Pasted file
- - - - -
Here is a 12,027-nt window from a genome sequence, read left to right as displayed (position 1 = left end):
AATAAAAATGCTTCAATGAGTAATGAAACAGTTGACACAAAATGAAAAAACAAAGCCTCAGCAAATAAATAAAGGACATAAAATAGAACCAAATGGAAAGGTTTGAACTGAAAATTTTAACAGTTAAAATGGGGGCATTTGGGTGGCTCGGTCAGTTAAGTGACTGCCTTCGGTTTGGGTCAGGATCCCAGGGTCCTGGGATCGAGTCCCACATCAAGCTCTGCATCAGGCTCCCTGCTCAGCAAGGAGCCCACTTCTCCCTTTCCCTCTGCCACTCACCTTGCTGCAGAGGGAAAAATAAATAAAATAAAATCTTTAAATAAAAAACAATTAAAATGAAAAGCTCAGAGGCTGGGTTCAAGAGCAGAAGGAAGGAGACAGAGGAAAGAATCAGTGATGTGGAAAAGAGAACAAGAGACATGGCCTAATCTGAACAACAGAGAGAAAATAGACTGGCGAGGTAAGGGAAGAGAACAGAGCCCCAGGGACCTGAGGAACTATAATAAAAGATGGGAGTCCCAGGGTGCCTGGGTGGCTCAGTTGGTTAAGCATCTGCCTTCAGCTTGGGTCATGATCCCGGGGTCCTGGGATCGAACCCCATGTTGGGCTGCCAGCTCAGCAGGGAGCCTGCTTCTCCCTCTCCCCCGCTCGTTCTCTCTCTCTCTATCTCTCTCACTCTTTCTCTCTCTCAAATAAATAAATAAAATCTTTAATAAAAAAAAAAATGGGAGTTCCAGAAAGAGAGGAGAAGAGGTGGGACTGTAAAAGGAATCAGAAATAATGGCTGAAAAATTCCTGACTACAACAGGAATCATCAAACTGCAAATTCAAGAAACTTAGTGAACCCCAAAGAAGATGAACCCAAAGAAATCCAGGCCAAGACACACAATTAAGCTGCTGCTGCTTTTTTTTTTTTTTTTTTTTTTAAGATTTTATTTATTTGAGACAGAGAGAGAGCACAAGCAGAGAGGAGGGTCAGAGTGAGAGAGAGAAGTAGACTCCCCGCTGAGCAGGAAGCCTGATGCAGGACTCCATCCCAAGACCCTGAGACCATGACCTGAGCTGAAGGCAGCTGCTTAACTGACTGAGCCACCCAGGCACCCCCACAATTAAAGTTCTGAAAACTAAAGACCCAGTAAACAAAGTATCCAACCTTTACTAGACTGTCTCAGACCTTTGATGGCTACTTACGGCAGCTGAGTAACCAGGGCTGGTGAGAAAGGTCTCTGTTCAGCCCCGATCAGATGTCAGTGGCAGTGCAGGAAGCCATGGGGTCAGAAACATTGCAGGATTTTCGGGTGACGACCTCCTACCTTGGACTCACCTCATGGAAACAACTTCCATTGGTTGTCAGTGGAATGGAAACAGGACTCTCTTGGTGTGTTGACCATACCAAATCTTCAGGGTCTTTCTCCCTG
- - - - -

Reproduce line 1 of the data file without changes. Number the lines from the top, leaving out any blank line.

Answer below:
Here is a 12,027-nt window from a genome sequence, read left to right as displayed (position 1 = left end):